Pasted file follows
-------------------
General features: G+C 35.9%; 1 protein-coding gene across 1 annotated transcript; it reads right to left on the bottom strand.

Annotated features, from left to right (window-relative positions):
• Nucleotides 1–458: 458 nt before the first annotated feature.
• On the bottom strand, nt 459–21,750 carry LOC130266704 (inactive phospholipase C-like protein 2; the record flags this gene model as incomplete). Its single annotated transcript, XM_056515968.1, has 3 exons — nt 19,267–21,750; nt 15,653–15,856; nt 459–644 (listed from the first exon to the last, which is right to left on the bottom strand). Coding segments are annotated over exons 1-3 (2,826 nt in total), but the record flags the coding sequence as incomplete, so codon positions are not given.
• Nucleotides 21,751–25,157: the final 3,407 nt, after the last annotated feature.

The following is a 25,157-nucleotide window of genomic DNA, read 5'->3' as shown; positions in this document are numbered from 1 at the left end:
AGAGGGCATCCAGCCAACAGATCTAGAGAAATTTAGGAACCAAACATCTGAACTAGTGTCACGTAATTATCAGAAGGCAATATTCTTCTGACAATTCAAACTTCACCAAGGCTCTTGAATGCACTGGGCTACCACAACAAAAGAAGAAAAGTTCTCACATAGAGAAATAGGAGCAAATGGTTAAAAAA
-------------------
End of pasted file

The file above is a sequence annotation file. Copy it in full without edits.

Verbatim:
General features: G+C 35.9%; 1 protein-coding gene across 1 annotated transcript; it reads right to left on the bottom strand.

Annotated features, from left to right (window-relative positions):
• Nucleotides 1–458: 458 nt before the first annotated feature.
• On the bottom strand, nt 459–21,750 carry LOC130266704 (inactive phospholipase C-like protein 2; the record flags this gene model as incomplete). Its single annotated transcript, XM_056515968.1, has 3 exons — nt 19,267–21,750; nt 15,653–15,856; nt 459–644 (listed from the first exon to the last, which is right to left on the bottom strand). Coding segments are annotated over exons 1-3 (2,826 nt in total), but the record flags the coding sequence as incomplete, so codon positions are not given.
• Nucleotides 21,751–25,157: the final 3,407 nt, after the last annotated feature.

The following is a 25,157-nucleotide window of genomic DNA, read 5'->3' as shown; positions in this document are numbered from 1 at the left end:
AGAGGGCATCCAGCCAACAGATCTAGAGAAATTTAGGAACCAAACATCTGAACTAGTGTCACGTAATTATCAGAAGGCAATATTCTTCTGACAATTCAAACTTCACCAAGGCTCTTGAATGCACTGGGCTACCACAACAAAAGAAGAAAAGTTCTCACATAGAGAAATAGGAGCAAATGGTTAAAAAA